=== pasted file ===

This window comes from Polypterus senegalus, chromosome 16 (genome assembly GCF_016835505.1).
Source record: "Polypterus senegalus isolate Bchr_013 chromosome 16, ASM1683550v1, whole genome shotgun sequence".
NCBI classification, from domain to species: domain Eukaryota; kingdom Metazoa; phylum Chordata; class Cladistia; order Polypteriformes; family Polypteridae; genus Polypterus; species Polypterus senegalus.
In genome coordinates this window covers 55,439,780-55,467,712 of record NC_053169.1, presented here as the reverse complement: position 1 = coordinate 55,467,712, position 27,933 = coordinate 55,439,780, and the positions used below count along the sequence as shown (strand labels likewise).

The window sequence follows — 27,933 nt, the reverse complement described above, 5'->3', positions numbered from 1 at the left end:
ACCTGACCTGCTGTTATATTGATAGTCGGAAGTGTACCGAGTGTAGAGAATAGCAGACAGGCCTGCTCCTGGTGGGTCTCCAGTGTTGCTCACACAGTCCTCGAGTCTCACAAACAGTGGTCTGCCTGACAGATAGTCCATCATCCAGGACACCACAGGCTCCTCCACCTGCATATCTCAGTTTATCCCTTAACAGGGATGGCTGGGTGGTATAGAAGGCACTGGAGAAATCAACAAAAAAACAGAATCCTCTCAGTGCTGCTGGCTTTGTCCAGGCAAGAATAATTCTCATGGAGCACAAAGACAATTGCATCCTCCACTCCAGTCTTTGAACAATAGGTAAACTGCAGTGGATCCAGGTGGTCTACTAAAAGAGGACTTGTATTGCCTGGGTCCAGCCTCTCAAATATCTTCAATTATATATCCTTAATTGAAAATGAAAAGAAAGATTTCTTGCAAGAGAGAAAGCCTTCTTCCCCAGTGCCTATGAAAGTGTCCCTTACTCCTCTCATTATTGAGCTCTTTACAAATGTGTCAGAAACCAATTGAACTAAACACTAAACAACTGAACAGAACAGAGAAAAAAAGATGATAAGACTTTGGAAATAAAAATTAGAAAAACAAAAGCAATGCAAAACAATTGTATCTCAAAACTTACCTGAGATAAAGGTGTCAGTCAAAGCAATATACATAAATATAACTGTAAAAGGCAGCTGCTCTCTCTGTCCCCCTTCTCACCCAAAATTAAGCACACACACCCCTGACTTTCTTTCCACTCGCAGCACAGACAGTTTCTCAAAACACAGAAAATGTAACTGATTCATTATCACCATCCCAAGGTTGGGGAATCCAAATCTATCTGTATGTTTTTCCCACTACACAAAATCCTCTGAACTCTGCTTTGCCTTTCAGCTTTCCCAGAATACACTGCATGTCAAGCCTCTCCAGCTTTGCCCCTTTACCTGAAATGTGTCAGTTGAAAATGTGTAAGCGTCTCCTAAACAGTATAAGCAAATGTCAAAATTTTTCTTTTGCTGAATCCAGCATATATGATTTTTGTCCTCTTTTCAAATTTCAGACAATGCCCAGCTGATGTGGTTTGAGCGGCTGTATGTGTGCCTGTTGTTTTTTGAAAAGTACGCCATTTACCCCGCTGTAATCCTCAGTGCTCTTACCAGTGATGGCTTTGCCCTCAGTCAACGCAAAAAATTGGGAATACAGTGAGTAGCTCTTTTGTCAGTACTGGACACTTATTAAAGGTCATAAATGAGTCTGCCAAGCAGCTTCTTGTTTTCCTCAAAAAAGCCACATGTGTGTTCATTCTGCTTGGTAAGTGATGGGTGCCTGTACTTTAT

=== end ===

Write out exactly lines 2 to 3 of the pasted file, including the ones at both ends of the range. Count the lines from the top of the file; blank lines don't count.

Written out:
Source record: "Polypterus senegalus isolate Bchr_013 chromosome 16, ASM1683550v1, whole genome shotgun sequence".
NCBI classification, from domain to species: domain Eukaryota; kingdom Metazoa; phylum Chordata; class Cladistia; order Polypteriformes; family Polypteridae; genus Polypterus; species Polypterus senegalus.